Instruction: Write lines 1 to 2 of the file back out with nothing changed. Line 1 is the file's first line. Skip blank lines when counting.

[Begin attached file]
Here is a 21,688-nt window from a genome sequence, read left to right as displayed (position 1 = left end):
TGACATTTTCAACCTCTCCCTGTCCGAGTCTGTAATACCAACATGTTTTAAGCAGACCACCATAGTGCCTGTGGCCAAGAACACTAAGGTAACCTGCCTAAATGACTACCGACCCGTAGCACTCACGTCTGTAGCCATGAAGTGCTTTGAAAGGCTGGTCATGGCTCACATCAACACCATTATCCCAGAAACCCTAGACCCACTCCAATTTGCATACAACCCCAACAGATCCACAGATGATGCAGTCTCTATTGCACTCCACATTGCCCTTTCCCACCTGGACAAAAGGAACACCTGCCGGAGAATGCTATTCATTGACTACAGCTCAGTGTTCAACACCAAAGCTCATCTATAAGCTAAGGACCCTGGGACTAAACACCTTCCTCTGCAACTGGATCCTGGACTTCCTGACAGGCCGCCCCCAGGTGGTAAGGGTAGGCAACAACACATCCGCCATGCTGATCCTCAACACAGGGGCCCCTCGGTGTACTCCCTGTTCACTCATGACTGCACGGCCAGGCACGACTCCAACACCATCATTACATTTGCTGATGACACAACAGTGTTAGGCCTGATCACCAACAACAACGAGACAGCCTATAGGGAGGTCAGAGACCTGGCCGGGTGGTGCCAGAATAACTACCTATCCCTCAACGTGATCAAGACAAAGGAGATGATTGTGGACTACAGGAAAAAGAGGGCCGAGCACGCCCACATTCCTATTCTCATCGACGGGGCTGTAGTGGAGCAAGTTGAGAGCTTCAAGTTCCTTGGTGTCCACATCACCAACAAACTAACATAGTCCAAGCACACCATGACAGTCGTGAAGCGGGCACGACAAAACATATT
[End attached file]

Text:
Here is a 21,688-nt window from a genome sequence, read left to right as displayed (position 1 = left end):
TGACATTTTCAACCTCTCCCTGTCCGAGTCTGTAATACCAACATGTTTTAAGCAGACCACCATAGTGCCTGTGGCCAAGAACACTAAGGTAACCTGCCTAAATGACTACCGACCCGTAGCACTCACGTCTGTAGCCATGAAGTGCTTTGAAAGGCTGGTCATGGCTCACATCAACACCATTATCCCAGAAACCCTAGACCCACTCCAATTTGCATACAACCCCAACAGATCCACAGATGATGCAGTCTCTATTGCACTCCACATTGCCCTTTCCCACCTGGACAAAAGGAACACCTGCCGGAGAATGCTATTCATTGACTACAGCTCAGTGTTCAACACCAAAGCTCATCTATAAGCTAAGGACCCTGGGACTAAACACCTTCCTCTGCAACTGGATCCTGGACTTCCTGACAGGCCGCCCCCAGGTGGTAAGGGTAGGCAACAACACATCCGCCATGCTGATCCTCAACACAGGGGCCCCTCGGTGTACTCCCTGTTCACTCATGACTGCACGGCCAGGCACGACTCCAACACCATCATTACATTTGCTGATGACACAACAGTGTTAGGCCTGATCACCAACAACAACGAGACAGCCTATAGGGAGGTCAGAGACCTGGCCGGGTGGTGCCAGAATAACTACCTATCCCTCAACGTGATCAAGACAAAGGAGATGATTGTGGACTACAGGAAAAAGAGGGCCGAGCACGCCCACATTCCTATTCTCATCGACGGGGCTGTAGTGGAGCAAGTTGAGAGCTTCAAGTTCCTTGGTGTCCACATCACCAACAAACTAACATAGTCCAAGCACACCATGACAGTCGTGAAGCGGGCACGACAAAACATATT